Games have stopped me from doing a lot of homework over the years. I got away with it because I was well-behaved and the teachers liked me, and they usually forgot, but if I’d been more of a pain, they probably would’ve kicked me out.

I’m a great procrastinator; It’s one of my many skills. Video games helped me do that even more efficiently than ever before.

In a lot of cases it’s easier to pick up a controller, or assume the browsing position at your laptop, and immerse yourself in a fantasy world, than it is to sit down and focus on a piece of work.

If you’re stressed, pretending the work isn’t there at all is great fun until you get into trouble for not doing it, and video games are a brilliant distraction from the work you have to do.

So, they eat up time, and they distract you from more important things. They’re also as addictive as anything else that triggers your brain’s reward pathways (exercise, drugs, music...). They’re the biggest problems with video games.

But you know what they’re good for?....

They’re great for keeping you calm under pressure. A lot of games face you with stressful situations one after the other, and to begin with that’s hard to cope with. I scream at Creepers and Spiders when I’m playing Minecraft, so you can imagine how well I cope with really intense games.

After a while, though, you get used to it. You learn to stay calm and to think logically and carefully, no matter what’s going on.

You learn to see things in a sort of slow-motion, as your thought processes quicken and you’re able to keep yourself under control even though the world could well be crumbling around you.

That calmness is helpful in so many situations. It’s almost therapeutic, playing games. If you’re stressed or anxious, being placed in a situation that makes you think quickly and rationally not only distracts you from the cause of your stress, but also stimulates your brain.

There are a lot of different distraction techniques to help with stress and anxiety, but the ones that work the best are the ones that involve the most concentration.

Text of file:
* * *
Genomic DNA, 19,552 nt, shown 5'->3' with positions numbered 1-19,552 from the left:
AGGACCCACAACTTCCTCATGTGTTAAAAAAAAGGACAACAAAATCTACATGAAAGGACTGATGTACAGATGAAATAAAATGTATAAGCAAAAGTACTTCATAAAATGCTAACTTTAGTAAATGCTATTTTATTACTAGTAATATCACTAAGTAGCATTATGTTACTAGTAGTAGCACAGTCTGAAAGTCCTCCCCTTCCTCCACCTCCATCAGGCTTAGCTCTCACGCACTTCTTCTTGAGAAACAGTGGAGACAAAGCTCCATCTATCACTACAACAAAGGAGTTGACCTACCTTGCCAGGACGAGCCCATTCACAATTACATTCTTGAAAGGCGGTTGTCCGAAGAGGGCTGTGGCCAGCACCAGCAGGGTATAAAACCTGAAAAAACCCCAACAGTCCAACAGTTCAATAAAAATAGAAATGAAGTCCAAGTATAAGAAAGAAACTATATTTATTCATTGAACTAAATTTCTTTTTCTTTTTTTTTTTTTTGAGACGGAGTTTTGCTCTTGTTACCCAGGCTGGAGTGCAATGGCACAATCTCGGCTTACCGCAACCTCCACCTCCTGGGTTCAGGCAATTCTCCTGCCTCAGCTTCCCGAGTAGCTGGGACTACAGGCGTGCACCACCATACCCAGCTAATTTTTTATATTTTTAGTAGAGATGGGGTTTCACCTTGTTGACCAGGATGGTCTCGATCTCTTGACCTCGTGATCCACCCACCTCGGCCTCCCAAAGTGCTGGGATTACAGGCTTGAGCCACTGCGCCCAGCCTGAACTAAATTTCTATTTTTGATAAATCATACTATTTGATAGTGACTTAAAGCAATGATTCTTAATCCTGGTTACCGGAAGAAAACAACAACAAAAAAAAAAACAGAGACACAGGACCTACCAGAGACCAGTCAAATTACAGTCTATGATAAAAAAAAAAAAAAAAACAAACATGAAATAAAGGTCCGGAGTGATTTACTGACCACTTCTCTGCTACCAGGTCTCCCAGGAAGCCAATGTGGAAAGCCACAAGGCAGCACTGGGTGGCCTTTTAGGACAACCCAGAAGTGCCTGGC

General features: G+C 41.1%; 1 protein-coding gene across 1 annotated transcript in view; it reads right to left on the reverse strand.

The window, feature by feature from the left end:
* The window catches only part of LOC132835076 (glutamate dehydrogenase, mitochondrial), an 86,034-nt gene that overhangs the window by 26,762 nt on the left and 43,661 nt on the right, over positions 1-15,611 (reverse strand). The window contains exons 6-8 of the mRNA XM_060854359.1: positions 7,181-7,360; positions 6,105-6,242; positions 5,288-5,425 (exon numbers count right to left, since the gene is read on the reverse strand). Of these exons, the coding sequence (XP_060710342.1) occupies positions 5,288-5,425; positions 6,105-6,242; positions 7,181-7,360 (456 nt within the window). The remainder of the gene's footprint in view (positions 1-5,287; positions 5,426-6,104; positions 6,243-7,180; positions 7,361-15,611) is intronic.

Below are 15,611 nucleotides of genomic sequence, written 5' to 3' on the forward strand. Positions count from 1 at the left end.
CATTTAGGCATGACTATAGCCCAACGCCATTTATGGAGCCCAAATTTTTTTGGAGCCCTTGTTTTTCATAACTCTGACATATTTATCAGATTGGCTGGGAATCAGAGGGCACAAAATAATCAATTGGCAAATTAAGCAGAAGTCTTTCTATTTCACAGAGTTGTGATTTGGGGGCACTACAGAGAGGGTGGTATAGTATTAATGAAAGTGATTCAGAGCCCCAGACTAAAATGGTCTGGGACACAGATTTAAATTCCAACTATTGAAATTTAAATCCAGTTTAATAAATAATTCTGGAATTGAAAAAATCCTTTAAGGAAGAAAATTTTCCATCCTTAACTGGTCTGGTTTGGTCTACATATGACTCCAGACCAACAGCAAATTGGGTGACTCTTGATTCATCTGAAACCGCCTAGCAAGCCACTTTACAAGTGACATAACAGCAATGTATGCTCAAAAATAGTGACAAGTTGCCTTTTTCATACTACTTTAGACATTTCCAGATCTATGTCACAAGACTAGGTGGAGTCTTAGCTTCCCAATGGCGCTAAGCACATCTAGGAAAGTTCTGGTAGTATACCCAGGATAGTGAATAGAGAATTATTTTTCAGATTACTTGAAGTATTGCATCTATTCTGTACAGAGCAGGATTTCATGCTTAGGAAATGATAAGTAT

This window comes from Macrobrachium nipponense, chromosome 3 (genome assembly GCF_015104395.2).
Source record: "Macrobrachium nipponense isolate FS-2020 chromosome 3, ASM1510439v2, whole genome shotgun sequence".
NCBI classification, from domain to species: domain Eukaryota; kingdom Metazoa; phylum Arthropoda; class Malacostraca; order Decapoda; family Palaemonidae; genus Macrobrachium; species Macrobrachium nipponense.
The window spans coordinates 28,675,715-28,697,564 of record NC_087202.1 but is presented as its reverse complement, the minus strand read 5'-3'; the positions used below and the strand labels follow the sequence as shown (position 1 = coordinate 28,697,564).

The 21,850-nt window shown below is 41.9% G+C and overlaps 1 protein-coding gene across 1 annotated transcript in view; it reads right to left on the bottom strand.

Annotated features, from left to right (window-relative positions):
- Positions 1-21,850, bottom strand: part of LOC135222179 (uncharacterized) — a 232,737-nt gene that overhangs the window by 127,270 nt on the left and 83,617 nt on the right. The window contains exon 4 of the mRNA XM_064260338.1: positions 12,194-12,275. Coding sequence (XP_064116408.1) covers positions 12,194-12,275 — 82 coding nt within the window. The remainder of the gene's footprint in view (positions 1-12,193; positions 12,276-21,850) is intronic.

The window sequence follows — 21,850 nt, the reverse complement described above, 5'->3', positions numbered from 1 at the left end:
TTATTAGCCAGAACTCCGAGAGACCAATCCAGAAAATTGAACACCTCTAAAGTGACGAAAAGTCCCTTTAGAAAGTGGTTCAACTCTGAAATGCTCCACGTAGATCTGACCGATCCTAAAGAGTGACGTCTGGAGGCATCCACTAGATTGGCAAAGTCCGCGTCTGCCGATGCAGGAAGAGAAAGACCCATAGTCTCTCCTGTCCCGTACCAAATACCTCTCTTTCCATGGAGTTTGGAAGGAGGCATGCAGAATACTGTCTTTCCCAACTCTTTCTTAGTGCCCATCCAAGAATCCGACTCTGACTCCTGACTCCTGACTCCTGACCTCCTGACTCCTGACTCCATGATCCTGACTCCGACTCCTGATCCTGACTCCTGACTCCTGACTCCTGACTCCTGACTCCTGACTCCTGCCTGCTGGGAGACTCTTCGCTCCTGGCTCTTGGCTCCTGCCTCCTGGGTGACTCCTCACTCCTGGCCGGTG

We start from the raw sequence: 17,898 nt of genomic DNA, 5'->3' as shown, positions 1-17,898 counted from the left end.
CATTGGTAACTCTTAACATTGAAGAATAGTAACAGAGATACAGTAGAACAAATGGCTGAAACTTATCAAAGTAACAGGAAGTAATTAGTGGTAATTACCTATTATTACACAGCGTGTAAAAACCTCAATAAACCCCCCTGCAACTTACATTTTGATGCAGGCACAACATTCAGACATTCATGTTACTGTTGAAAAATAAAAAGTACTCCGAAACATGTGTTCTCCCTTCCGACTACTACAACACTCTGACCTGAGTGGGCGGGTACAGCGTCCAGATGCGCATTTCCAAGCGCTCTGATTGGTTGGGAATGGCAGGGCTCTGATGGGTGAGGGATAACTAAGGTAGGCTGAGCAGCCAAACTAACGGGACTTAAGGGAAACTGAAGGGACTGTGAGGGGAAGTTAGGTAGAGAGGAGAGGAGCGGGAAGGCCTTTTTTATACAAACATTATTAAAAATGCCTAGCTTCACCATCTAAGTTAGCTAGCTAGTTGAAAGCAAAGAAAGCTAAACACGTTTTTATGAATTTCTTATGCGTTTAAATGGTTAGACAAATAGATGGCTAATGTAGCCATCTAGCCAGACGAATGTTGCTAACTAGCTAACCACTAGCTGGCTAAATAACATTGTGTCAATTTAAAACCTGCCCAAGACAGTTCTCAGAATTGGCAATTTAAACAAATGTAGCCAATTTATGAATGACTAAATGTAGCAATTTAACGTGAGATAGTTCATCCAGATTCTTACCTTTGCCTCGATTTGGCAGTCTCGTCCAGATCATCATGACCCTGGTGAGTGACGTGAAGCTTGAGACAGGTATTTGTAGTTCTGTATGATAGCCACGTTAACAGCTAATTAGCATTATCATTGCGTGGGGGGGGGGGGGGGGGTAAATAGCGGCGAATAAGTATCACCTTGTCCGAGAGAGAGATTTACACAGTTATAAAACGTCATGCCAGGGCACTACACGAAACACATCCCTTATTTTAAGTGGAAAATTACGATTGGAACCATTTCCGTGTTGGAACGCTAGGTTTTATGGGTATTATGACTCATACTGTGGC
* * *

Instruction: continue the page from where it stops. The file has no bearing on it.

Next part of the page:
Video games take an awful lot of concentration, which means whilst you’re playing, there’s no hope of your worries slipping back into your mind.

I’ve used gaming as a method to help me with my GAD (General Anxiety Disorder) and it’s helped a lot. If you put yourself through a fast-paced game on a regular basis, you can help control your stress and hopefully, learn to stop it in the first place.

Gaming is also good for improving strategic thinking and spatial awareness. On games like Call of Duty, you’re always on the lookout for enemies, and you have to spot them before they see you.

That’s difficult when you first start playing but after a while, you see things differently. You become more aware of the shapes around you and you’re able to notice tiny movements, and pick out the shapes that could be potentially dangerous.

Another interesting improvement related to surroundings that is seen in gamers is memory. Games demand a knowledge of your surroundings, otherwise you might get lost, stumble into a dangerous or over-leveled area, and die.

You have to think about where you are and remember the signs. You have to remember the things that are around you and consciously note every piece of your surroundings. That helps you spot any differences, which could turn out to be enemies, and also helps find your way around.

That can translate to better spatial awareness in real life, too. It makes you more observant, because in the game it’s a life-or-death situation, and nobody wants the latter. That becomes habitual and once you’ve developed the skill, you do it without thinking.

Strategic thinking comes into the equation when we’re talking about more thought-based games, or games that involve stealth rather than charging into a building full of soldiers with guns blazing.

Take Assassin’s Creed, for example. Sometimes you’ll get a mission that requires you to kill without being detected. You can’t just stroll right into a restricted area without alerting the guards, and you certainly can’t just kill a man in plain sight if you don’t want to be detected.

To be successful you need to think logically. You need to really plan what you’re doing, and be careful about how you go about the murder. You need a strategy.

Other games pit you up against huge teams, or will face you with problems that you need to get yourself out of. That needs some sort of strategy. In competitive games, you need to be strategic to beat your opponent. That’s a skill that can easily be employed in real-life situations. Being business-minded is all about being strategic, which means that gaming can be an asset.